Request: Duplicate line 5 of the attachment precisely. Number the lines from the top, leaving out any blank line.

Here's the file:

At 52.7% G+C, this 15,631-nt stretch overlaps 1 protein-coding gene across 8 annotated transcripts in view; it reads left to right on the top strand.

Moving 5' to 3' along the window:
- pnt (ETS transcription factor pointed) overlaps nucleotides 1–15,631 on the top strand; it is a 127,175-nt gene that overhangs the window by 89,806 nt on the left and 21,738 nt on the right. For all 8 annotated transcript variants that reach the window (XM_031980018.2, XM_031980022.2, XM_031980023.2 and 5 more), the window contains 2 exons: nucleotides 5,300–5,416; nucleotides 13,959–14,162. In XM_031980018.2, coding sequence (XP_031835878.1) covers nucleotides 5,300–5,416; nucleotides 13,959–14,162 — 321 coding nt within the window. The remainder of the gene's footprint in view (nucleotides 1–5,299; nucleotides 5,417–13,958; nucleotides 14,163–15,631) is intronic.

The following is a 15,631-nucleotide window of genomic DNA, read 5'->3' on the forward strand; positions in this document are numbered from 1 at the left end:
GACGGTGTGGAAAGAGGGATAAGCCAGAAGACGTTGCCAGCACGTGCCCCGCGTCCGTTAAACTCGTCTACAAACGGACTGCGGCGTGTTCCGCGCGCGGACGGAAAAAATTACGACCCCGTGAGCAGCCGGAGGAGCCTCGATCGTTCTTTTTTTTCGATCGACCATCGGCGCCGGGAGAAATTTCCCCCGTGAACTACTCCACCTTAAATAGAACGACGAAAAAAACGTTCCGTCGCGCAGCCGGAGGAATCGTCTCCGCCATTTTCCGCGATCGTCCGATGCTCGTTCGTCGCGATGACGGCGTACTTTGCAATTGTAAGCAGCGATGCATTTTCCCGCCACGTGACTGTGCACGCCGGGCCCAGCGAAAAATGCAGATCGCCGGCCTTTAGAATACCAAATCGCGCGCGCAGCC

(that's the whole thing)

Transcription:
GACGGTGTGGAAAGAGGGATAAGCCAGAAGACGTTGCCAGCACGTGCCCCGCGTCCGTTAAACTCGTCTACAAACGGACTGCGGCGTGTTCCGCGCGCGGACGGAAAAAATTACGACCCCGTGAGCAGCCGGAGGAGCCTCGATCGTTCTTTTTTTTCGATCGACCATCGGCGCCGGGAGAAATTTCCCCCGTGAACTACTCCACCTTAAATAGAACGACGAAAAAAACGTTCCGTCGCGCAGCCGGAGGAATCGTCTCCGCCATTTTCCGCGATCGTCCGATGCTCGTTCGTCGCGATGACGGCGTACTTTGCAATTGTAAGCAGCGATGCATTTTCCCGCCACGTGACTGTGCACGCCGGGCCCAGCGAAAAATGCAGATCGCCGGCCTTTAGAATACCAAATCGCGCGCGCAGCC